The interior of the piano nobile is painted with frescoes by Paolo Veronese in the artist's most contemporary style of the period. These paintings constitute the most important fresco cycle by this artist and were inspirational to many of the frescoes painted by other villa artists at that time. The frescoes have been dated to the beginning of the 1560s, or slightly before.
Towards the end of his life, Palladio received the opportunity to build a church, the Tempietto Barbaro, to serve the Villa Barbaro and the village of Maser. It is not certain when Tempietto Barbaro was built, but an inscription on the frieze dated 1580 gives the names of both Palladio and his patron Marcantonio Barbaro. The Tempietto and the Teatro Olimpico were Palladio's last works and tradition says that he died at Maser while working on the building.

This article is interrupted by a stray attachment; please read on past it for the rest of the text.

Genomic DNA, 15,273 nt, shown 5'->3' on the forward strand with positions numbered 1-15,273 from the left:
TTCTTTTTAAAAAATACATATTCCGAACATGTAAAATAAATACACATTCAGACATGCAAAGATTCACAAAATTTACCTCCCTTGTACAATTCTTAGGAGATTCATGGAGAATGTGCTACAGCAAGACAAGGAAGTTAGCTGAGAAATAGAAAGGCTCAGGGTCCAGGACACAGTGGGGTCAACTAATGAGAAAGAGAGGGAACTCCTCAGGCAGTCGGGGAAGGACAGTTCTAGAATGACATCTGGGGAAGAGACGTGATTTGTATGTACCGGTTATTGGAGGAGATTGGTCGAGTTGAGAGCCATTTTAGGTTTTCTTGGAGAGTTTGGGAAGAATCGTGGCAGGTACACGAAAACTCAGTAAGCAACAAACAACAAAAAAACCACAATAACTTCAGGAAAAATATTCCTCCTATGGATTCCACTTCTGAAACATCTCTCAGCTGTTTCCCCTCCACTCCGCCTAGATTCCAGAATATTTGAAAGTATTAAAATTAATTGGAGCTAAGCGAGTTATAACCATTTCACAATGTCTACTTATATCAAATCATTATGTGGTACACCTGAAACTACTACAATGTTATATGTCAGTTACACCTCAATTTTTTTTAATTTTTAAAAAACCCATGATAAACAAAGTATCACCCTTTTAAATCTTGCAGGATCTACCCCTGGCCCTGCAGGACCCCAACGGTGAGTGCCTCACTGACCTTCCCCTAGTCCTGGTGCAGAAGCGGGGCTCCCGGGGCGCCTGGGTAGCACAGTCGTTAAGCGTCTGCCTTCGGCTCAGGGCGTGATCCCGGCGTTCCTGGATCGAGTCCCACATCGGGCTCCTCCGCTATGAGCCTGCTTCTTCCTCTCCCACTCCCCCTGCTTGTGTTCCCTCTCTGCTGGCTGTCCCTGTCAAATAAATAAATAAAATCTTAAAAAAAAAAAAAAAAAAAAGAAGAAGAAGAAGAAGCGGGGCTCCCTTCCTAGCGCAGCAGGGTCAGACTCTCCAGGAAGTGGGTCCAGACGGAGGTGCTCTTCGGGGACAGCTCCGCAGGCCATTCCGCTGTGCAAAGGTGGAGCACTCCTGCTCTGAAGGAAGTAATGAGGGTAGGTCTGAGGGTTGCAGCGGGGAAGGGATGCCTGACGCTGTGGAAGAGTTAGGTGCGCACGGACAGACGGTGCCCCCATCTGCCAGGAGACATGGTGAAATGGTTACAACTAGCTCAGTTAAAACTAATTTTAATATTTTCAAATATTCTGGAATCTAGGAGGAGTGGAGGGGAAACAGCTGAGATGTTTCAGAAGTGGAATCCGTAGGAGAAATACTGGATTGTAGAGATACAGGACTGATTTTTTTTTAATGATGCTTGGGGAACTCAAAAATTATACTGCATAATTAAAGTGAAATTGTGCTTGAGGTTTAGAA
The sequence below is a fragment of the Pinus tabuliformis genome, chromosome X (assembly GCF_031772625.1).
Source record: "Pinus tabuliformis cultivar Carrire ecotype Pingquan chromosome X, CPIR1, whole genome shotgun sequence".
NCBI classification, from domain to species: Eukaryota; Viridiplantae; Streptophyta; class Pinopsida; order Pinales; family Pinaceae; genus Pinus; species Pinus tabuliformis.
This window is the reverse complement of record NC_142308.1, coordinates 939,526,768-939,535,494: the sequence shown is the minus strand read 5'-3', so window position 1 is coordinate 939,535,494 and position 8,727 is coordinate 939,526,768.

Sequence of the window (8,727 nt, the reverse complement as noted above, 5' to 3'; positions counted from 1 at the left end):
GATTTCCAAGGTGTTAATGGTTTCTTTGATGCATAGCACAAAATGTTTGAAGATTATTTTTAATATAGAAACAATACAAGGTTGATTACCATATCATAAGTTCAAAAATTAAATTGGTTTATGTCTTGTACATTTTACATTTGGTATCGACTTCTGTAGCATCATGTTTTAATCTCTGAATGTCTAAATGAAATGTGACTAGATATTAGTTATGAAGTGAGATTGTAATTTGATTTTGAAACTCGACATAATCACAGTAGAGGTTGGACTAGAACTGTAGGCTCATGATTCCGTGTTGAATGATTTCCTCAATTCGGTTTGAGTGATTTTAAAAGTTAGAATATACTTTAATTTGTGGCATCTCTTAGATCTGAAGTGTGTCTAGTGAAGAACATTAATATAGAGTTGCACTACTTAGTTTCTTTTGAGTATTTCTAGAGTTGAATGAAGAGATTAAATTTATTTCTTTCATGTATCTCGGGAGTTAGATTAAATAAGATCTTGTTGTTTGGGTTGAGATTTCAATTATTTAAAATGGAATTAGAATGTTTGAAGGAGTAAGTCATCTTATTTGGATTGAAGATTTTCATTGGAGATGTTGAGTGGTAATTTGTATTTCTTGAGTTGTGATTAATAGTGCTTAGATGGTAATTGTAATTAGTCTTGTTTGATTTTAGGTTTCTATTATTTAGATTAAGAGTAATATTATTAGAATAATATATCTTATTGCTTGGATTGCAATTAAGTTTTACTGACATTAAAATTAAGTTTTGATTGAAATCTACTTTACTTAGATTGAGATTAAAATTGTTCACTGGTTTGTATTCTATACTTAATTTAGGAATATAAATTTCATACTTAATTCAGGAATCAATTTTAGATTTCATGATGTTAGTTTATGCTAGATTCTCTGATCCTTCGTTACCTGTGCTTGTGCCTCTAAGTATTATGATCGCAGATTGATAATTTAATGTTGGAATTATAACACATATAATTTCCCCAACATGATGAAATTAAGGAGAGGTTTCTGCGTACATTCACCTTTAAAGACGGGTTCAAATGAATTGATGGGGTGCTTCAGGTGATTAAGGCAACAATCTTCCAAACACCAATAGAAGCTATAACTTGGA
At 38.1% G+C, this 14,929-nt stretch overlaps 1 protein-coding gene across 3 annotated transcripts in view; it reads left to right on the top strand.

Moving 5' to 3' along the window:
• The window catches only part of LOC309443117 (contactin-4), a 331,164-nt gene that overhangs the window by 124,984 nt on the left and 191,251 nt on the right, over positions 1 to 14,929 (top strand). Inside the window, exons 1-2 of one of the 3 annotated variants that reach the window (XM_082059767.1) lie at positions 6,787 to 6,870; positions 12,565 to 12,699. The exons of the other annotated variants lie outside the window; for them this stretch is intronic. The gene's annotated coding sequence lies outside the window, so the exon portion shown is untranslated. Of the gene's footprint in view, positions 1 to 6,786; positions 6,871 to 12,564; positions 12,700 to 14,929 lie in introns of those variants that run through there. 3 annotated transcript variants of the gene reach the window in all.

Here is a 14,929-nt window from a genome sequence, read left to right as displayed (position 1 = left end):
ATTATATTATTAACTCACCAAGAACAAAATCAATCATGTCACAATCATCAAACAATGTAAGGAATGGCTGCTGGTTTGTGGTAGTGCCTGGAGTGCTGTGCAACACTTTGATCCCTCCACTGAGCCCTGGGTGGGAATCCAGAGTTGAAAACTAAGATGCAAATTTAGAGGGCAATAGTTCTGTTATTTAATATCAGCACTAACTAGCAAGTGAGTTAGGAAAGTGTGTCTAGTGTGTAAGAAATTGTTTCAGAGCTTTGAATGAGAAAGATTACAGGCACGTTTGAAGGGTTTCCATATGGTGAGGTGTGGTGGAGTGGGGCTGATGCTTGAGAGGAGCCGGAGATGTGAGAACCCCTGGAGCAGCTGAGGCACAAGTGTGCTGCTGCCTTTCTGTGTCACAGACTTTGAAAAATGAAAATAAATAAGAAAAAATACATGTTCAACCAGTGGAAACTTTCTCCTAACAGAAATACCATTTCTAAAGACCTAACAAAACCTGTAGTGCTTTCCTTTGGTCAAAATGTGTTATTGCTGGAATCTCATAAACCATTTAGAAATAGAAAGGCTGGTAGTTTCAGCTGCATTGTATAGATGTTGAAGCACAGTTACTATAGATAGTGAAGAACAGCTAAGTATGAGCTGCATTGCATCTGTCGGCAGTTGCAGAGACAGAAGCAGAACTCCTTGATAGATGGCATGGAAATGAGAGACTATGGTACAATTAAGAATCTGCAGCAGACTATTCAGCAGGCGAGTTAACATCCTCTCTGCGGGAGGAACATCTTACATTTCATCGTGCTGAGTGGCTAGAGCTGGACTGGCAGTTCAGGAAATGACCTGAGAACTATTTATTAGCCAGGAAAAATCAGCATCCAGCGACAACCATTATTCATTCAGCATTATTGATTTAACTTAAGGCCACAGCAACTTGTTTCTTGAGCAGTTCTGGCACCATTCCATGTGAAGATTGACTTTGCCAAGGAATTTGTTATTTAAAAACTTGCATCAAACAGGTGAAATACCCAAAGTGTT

At Maser the patron and the architect agreed on a centralised building closely following classical models. The connection of a temple front to a domed building refers to the Pantheon. A portico that is drawn out a long way, and has unusually steep proportions, leads along with the diagonal parts of the gable to two small bell-towers, which for their part pass on the upward-moving trend to the dome. The five spaces between the columns are framed by pillars, which are like the middle four columns in their entasis and tapering. The facade probably faced on to a small square originally.